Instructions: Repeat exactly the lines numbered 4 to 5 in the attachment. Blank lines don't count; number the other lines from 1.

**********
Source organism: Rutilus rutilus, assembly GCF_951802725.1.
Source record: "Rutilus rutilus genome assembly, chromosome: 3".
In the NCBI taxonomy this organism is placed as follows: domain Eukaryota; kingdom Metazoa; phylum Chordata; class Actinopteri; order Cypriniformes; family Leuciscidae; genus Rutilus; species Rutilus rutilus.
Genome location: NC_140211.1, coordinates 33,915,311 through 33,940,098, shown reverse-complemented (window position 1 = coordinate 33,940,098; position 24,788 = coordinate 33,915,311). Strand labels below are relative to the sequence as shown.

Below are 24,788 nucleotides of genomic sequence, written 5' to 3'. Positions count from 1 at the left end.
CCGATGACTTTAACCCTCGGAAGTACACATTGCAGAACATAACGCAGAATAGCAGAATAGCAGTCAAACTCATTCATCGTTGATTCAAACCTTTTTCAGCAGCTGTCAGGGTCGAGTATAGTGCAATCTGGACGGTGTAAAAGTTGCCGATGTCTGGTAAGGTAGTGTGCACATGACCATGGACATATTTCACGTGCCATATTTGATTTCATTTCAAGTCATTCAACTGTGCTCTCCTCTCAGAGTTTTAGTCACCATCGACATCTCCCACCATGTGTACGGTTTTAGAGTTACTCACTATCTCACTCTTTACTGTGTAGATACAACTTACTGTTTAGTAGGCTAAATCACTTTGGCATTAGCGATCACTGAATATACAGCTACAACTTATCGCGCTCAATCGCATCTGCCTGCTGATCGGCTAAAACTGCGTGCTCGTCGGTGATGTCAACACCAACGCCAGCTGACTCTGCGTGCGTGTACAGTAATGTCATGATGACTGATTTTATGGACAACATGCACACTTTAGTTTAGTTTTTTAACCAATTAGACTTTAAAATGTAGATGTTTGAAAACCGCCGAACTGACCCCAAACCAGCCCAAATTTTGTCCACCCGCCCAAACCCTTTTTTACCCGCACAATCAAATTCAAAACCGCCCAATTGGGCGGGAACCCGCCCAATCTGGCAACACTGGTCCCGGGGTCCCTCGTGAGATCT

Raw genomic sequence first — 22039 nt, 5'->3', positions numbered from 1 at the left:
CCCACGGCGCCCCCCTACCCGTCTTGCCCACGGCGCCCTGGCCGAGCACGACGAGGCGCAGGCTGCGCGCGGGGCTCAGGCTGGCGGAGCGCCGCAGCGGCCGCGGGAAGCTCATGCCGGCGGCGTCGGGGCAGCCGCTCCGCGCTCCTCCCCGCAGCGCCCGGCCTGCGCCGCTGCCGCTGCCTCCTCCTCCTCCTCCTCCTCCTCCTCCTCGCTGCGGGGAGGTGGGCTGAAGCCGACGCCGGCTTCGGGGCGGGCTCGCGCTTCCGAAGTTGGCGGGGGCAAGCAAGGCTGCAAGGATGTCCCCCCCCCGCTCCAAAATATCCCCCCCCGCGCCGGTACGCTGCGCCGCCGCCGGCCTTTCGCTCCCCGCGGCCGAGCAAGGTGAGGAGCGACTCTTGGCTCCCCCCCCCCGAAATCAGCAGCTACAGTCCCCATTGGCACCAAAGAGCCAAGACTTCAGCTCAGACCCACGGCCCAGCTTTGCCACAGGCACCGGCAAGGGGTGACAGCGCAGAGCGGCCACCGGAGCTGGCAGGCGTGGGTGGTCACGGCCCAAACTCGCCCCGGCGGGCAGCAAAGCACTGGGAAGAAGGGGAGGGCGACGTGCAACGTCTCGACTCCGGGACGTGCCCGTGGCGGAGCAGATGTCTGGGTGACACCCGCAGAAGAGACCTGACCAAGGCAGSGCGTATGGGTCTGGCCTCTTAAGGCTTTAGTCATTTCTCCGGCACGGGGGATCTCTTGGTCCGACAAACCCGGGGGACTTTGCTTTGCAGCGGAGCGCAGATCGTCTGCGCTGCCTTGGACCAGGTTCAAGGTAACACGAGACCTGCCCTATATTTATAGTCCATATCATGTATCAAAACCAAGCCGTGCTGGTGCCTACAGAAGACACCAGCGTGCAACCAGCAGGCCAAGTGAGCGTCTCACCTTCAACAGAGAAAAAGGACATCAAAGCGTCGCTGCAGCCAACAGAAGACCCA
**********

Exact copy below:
Genome location: NC_140211.1, coordinates 33,915,311 through 33,940,098, shown reverse-complemented (window position 1 = coordinate 33,940,098; position 24,788 = coordinate 33,915,311). Strand labels below are relative to the sequence as shown.

Below are 24,788 nucleotides of genomic sequence, written 5' to 3'. Positions count from 1 at the left end.